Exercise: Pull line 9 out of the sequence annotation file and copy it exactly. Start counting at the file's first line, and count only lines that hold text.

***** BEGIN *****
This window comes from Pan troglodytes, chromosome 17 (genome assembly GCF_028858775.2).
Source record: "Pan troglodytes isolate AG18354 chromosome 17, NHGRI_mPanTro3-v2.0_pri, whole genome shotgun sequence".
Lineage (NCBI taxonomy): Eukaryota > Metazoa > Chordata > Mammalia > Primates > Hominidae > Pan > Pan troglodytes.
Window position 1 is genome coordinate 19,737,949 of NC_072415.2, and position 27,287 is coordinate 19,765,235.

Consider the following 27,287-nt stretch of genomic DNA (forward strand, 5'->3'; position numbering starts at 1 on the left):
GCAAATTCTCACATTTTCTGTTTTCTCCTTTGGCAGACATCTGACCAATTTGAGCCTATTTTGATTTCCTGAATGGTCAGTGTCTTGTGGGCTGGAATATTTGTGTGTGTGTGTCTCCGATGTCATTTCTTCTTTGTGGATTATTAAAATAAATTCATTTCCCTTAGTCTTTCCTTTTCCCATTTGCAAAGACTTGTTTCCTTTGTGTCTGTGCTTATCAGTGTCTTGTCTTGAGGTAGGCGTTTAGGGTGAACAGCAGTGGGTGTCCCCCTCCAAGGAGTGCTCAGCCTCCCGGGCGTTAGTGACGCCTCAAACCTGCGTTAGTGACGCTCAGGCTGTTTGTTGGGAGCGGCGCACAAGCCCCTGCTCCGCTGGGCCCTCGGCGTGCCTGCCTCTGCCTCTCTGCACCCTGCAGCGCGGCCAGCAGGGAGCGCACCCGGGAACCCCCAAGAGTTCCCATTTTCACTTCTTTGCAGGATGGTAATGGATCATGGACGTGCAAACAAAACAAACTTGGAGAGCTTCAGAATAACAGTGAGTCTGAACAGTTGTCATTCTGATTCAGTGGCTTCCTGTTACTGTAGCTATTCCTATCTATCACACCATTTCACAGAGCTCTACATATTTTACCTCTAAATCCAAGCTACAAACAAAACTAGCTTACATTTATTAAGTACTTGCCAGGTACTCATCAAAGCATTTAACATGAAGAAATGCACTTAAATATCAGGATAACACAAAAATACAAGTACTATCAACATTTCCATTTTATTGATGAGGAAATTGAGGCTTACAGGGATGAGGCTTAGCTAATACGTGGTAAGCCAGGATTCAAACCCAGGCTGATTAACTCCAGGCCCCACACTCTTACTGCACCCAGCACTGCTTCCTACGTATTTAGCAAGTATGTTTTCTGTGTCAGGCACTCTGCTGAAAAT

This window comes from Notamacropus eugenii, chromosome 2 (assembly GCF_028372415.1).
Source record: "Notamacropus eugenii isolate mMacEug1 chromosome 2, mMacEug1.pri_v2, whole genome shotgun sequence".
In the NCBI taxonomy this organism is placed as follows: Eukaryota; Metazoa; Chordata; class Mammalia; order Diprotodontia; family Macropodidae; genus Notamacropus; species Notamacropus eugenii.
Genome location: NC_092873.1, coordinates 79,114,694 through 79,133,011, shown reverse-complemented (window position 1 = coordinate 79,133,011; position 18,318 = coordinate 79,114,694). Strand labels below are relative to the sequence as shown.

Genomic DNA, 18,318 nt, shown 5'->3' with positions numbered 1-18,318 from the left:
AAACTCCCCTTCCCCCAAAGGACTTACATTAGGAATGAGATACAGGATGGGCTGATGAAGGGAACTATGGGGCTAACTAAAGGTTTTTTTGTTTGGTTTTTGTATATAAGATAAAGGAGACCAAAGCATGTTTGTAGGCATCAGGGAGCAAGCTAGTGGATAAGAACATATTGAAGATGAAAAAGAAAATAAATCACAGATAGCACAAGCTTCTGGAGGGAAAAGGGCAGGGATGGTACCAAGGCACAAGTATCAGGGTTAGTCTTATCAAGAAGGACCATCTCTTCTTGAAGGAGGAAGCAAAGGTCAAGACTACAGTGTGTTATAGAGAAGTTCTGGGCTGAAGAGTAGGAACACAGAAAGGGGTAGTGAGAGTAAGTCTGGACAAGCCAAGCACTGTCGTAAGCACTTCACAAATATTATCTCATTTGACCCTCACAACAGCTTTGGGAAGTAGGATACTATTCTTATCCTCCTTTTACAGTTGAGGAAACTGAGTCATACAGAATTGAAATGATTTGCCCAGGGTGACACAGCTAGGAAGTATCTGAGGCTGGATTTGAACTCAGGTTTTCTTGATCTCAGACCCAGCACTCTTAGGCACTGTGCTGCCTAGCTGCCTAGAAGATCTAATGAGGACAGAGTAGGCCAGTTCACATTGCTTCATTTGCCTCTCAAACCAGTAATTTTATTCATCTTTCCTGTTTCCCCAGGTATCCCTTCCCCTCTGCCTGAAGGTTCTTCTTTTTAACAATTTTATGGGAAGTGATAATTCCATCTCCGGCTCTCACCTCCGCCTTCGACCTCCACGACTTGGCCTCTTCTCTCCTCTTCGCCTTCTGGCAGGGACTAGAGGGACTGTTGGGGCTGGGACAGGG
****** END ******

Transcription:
In the NCBI taxonomy this organism is placed as follows: Eukaryota; Metazoa; Chordata; class Mammalia; order Diprotodontia; family Macropodidae; genus Notamacropus; species Notamacropus eugenii.